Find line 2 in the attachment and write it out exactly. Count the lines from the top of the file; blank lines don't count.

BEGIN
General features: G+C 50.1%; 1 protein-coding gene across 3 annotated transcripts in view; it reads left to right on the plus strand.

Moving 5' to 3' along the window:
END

Moving 5' to 3' along the window: